Apex Tools Group deploys Cisco switching to rapidly complete major IT infrastructure project.
Apex Tool Group was formed in July 2010 as a joint venture combining two premier tool manufacturers: Danaher Tool Group and Cooper Tools. Apex earned revenues of approximately US$1.5 billion in 2012 by offering industrial, commercial, and do-it-yourself customers an unparalleled selection of over 30 leading brands, including Crescent, GearWrench, Armstrong, and Weller.
Because both companies had been divisions of larger companies, Apex saw an opportunity to build a new networking infrastructure including the access layer, the communication environment, and new data centers to meet its requirements and support its growth. Above all, Apex needed a stable network environment to support reliable companywide access to the SAP applications that it uses to run all aspects of its business. Apex turned to Cisco for the company's data infrastructure, from networking to telecommunications to running the bolt-on applications that enhance the SAP applications.
"For many of the executives in this newly merged company, this was the first time they'd been involved in such a large IT infrastructure project," says Patrick Miller, manager of architecture services at Apex. "Cisco enabled us to rapidly deliver a stable and secure environment for the company to conduct its business, helped establish our credibility, and won us support to take on other projects."
Apex standardized on Cisco Catalyst® 3750-X Series stackable switches for their built-in redundant power capabilities, higher backplane, and flexibility to grow from 1 GB to 10 GB uplinks if needed over the long term. Apex uses Cisco StackPower™ technology to link 3750-X switches within any communications closets with two or more switches. For closets with one switch, it uses Cisco® Catalyst 3560-X Series standalone switches.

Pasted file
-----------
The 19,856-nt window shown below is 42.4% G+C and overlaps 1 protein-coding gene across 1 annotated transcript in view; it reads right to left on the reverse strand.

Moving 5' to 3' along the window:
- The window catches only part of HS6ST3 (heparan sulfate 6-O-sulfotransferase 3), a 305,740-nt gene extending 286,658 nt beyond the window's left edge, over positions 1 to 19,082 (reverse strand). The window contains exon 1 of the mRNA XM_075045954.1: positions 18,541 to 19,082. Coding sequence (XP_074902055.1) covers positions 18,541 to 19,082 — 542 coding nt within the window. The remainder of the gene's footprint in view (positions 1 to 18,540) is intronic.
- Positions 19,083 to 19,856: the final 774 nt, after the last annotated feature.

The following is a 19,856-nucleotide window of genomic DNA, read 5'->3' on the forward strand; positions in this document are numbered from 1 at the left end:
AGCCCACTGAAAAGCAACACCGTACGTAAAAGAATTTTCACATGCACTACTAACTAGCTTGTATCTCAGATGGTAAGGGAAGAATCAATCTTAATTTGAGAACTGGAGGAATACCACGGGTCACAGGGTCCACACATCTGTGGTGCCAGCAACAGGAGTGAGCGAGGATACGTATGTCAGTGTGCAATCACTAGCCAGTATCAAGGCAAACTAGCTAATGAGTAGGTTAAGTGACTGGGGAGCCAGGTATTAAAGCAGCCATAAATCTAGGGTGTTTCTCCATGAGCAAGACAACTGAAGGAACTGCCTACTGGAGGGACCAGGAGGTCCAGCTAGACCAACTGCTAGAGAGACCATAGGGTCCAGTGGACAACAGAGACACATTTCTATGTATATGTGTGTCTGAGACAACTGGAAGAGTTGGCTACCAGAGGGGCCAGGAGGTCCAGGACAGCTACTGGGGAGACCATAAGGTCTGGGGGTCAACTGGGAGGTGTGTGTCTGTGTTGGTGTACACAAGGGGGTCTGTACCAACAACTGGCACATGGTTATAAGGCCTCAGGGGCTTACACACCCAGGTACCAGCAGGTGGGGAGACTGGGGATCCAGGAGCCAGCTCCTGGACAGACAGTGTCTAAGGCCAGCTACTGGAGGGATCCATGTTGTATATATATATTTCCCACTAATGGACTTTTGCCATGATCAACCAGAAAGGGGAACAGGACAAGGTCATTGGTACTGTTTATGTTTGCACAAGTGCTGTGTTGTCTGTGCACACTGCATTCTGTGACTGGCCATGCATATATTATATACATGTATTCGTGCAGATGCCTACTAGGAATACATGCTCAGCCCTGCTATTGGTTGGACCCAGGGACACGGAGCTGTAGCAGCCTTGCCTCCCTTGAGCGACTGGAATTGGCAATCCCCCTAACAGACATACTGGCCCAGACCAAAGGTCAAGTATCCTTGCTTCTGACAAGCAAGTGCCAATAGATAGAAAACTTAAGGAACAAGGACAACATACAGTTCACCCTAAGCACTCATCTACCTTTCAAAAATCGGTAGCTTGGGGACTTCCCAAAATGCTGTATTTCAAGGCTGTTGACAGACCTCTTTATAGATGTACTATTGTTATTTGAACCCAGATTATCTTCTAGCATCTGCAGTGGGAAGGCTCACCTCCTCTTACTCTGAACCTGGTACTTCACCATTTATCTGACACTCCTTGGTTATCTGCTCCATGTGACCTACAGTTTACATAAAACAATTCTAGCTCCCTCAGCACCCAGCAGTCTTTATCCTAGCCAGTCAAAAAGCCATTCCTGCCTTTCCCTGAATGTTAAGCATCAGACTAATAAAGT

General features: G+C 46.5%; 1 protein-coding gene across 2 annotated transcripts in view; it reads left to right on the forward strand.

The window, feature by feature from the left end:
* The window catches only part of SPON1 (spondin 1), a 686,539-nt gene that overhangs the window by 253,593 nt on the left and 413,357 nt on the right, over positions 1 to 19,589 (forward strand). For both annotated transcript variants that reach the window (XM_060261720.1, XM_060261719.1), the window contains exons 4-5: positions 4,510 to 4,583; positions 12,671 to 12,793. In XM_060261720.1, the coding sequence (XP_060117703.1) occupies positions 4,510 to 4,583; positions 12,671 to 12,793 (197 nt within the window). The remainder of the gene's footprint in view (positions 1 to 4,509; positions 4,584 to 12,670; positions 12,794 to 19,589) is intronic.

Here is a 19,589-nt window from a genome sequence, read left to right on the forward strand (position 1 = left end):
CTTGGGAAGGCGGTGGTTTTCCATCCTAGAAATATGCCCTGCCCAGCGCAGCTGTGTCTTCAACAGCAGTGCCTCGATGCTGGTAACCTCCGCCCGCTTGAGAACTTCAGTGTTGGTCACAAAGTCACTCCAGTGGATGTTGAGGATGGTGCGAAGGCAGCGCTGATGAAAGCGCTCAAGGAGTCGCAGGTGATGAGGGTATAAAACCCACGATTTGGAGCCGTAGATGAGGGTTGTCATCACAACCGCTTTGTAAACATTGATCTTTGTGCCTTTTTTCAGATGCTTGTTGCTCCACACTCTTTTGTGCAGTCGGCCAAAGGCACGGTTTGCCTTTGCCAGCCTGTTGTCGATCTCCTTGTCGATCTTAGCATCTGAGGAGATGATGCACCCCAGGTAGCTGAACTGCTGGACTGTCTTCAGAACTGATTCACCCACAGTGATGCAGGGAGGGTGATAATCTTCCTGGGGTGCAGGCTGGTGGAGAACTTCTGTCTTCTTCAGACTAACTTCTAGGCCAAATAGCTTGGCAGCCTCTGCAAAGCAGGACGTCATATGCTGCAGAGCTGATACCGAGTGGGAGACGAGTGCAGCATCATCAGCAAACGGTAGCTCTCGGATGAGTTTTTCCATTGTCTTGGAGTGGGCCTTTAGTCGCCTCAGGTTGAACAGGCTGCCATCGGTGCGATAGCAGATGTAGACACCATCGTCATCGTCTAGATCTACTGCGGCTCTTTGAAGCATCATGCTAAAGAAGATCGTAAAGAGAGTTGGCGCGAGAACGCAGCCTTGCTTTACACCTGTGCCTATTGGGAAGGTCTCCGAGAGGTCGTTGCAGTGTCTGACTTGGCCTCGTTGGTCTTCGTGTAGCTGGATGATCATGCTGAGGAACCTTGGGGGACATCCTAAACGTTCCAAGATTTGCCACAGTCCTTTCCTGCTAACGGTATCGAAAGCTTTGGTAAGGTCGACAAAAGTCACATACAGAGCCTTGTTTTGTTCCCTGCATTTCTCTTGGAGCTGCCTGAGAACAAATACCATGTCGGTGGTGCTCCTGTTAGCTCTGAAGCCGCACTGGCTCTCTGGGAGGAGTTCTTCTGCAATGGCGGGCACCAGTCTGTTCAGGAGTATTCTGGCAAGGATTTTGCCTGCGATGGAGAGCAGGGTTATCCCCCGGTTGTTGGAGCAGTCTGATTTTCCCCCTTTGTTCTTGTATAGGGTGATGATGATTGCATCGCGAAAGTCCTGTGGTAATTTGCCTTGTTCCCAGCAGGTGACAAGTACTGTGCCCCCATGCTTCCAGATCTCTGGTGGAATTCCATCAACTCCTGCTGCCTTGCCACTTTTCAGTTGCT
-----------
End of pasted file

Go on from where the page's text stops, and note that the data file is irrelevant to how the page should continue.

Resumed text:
Apex built its primary data center at its North Carolina headquarters and a second in South Carolina. Two Cisco Nexus® 7000 Series Switches at the core, subdivided into four virtual route forwarding units (VRFs), support virtualization of more than 80 percent of Apex's servers. The data center VRF, which connects to a 10G Nexus 5548 Switch, connects from there to the Cisco Unified Computing System™ (UCS®) 6120 Fabric Interconnects. Direct-attached fiber channel over Ethernet connects the UCS 6120 Fabric Interconnects to NetApp filers.
At a virtual level, the network looks like it consists of just one Nexus 7000 Series Switch, one Cisco Nexus 5000 Series Switch, and one UCS 6120 Fabric Interconnect. But physically, everything is redundant with two 10G connections between devices, and 20G connectivity between physical servers, for 40G of network capacity.
Apex also upgraded its old private branch exchange (PBX) system using Cisco Unified Communications (UC) on UCS running in a virtualized environment. "We previously had four refrigerator-sized cabinets for the company's telecommunications service," says Miller. "Now, our phone system runs on two blades and my WebEx MeetingPlace is one blade, so just three blades in a Cisco UCS 5100 Series Blade Server Chassis handle all of our telecommunications." Apex also has a redundant UC environment in Sparks, Maryland running on UCS C210 M2 servers.
Apex's wireless environment is in transition. Each company previously had a wireless environment in place, resulting in multiple devices. The team is in the process of implementing Cisco 5508 Wireless Controllers at both data centers, for redundancy and fault tolerance, with Cisco Aironet® 3602 Access Points.
The Cisco Catalyst 3750-X Switches and Cisco StackPower technology deliver built-in power redundancy, so Apex does not have to buy additional hardware to create a redundant power supply (RPS) for always-on phone service and connection to business-critical applications. "If we had to buy a separate RPS, we'd also need to spend more money on cables and even then still have some issues to make sure we are fully powered, because that's critical with a phone system," says Miller.